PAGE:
I went to the new edition of Grit never having seen any of the Coen Brothers' previous films, which I remember being festooned with words like "dark," "grotesque," and "weird" in the past. I had been encouraged by what I had heard of the Coens' adaptation -- which reportedly had stuck very close to the novel and consciously avoided any attempts to ape the '69 version -- but I couldn't help but feel that, at some point, I was going to witness the postmodern equivalent of someone peeing on "The Duke"'s grave. I shouldn't have been concerned. The palette is considerably drabber -- all brown, tan, and sepia tones -- and the moments of violence are (as I fully expected) more brutal and more realistic, but the Coens play things reasonably straight, allowing Portis' lyrical narrative to do most of the heavy lifting. The cast, rather than resembling the pyramid of the '69 Grit (with Wayne sitting serene and unquestioned at the top), instead resembles an inverted pyramid: the leads are uniformly excellent, while the supporting players are generally forgettable. You'll need to bring Mumbles along to interpret some of Jeff Bridges' dialogue as Cogburn, but Matt Damon is amazingly good as LaBoeuf, while someone named Hailee Steinfeld acts rings around the occasionally whiny Kim Darby as Mattie. Steinfeld takes Mattie's calm, calculating personality closer to what I would call "spawn of Beelzebub" territory -- think of those horror movies with deathly deadpan evil children -- but a child forced to "grow up before her time" in the still-wild West of the late 1800s would probably have needed this kind of an emotional carapace around her in order to cope with the dirt, death, and disappointment she would encounter on a regular basis. The trio's relationship is spikier in the Coens' version, but not so much so that you actually want to see the gang break up before the job is done, while the ending, which is lifted straight from the novel, is anything but warm and fuzzy, yet nonetheless satisfying.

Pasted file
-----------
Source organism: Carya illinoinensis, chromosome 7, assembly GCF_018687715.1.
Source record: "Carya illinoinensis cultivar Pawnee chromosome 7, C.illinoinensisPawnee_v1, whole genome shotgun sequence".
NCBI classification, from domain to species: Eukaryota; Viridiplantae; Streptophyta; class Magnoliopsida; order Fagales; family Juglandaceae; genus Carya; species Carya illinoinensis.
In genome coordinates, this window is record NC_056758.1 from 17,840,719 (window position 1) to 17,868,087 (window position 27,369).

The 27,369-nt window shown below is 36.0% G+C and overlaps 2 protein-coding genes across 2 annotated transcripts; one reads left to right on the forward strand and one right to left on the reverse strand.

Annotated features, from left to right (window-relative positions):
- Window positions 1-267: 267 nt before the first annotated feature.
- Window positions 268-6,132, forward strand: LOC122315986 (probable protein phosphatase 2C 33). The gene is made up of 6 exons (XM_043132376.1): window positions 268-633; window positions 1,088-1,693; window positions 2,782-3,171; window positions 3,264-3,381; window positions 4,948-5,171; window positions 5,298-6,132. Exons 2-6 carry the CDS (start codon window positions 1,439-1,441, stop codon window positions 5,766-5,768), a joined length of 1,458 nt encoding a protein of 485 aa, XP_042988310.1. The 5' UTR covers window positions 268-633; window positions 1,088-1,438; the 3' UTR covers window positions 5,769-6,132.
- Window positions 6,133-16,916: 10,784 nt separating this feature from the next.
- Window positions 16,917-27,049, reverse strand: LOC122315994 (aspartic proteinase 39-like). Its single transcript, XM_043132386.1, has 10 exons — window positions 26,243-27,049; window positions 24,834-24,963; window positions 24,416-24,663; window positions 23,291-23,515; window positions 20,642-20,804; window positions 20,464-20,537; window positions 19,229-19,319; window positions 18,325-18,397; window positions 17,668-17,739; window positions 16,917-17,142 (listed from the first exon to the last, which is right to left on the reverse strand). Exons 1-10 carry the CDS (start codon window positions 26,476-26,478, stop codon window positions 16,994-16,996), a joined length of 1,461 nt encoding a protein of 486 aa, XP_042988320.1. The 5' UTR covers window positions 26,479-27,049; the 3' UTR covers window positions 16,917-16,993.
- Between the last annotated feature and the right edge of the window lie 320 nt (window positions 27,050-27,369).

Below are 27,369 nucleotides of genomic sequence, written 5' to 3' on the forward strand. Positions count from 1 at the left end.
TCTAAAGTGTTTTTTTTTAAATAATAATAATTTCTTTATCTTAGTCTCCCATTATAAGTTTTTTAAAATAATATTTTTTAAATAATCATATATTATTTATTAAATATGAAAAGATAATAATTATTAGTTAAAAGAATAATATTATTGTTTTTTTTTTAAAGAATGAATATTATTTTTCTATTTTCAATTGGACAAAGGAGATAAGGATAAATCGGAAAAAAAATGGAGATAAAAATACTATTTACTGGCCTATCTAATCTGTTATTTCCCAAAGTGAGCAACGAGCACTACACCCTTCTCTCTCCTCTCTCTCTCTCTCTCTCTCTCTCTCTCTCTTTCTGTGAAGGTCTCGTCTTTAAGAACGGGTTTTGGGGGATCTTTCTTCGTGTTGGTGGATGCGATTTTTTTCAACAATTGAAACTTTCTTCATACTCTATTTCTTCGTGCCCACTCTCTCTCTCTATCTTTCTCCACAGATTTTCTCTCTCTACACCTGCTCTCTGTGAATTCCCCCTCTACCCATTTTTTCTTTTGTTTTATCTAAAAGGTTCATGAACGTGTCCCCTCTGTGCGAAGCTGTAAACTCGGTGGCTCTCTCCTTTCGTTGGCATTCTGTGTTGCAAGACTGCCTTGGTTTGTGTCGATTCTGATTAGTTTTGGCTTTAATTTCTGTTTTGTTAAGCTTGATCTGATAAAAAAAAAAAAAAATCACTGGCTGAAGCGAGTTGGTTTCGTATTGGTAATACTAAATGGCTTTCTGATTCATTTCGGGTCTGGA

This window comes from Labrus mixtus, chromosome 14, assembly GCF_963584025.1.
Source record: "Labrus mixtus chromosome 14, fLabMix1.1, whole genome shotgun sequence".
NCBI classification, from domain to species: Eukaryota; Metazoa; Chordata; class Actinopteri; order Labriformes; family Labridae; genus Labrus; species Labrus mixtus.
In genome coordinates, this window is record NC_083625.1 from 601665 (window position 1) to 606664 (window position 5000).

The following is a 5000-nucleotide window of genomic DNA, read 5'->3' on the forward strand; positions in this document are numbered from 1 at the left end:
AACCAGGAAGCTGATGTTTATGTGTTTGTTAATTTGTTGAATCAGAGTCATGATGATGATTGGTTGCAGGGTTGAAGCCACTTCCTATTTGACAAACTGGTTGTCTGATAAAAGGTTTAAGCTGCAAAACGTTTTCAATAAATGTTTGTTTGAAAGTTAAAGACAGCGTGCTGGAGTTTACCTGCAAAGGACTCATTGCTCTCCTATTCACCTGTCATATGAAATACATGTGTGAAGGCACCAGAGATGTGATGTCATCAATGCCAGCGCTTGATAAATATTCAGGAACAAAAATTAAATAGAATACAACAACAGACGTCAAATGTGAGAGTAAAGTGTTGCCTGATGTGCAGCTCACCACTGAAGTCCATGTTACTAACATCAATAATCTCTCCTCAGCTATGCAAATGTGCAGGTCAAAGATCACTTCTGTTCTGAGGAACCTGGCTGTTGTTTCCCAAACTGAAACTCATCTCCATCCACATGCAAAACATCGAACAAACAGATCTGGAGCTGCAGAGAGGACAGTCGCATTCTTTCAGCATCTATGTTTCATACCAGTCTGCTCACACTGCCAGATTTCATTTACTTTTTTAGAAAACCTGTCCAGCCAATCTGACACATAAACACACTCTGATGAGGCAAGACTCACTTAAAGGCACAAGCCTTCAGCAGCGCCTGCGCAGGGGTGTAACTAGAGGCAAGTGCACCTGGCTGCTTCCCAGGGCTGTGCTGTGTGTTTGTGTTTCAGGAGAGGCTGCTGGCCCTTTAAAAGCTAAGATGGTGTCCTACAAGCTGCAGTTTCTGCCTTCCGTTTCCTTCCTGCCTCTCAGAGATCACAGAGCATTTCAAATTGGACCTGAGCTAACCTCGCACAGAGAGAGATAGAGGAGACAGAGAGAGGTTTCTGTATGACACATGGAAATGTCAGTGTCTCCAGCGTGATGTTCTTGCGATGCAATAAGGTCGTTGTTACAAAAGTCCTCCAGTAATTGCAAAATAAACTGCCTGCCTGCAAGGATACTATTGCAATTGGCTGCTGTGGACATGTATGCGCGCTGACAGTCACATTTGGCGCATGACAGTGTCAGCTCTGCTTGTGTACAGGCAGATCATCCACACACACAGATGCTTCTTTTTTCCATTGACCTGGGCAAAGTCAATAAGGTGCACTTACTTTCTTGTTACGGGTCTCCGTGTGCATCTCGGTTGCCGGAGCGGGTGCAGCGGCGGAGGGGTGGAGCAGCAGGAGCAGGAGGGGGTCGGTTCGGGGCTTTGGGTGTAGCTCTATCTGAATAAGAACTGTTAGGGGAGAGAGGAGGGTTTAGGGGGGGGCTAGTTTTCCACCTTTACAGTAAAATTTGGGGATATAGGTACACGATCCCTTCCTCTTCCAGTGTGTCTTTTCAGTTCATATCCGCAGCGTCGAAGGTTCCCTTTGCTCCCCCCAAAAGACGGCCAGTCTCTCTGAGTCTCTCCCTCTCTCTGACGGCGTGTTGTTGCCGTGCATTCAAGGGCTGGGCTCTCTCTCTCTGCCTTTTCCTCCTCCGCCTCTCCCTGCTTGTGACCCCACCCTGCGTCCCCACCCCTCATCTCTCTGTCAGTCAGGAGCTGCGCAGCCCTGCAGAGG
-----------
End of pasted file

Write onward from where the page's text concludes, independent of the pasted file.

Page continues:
I have considerable affection for the 1969 Grit, but the Coens have proven that a redo doesn't have to smash all the existing crockery and put a perverse spin on what came before in order to seem fresh and interesting. And with that happy thought, I wish all my readers a Happy New Year.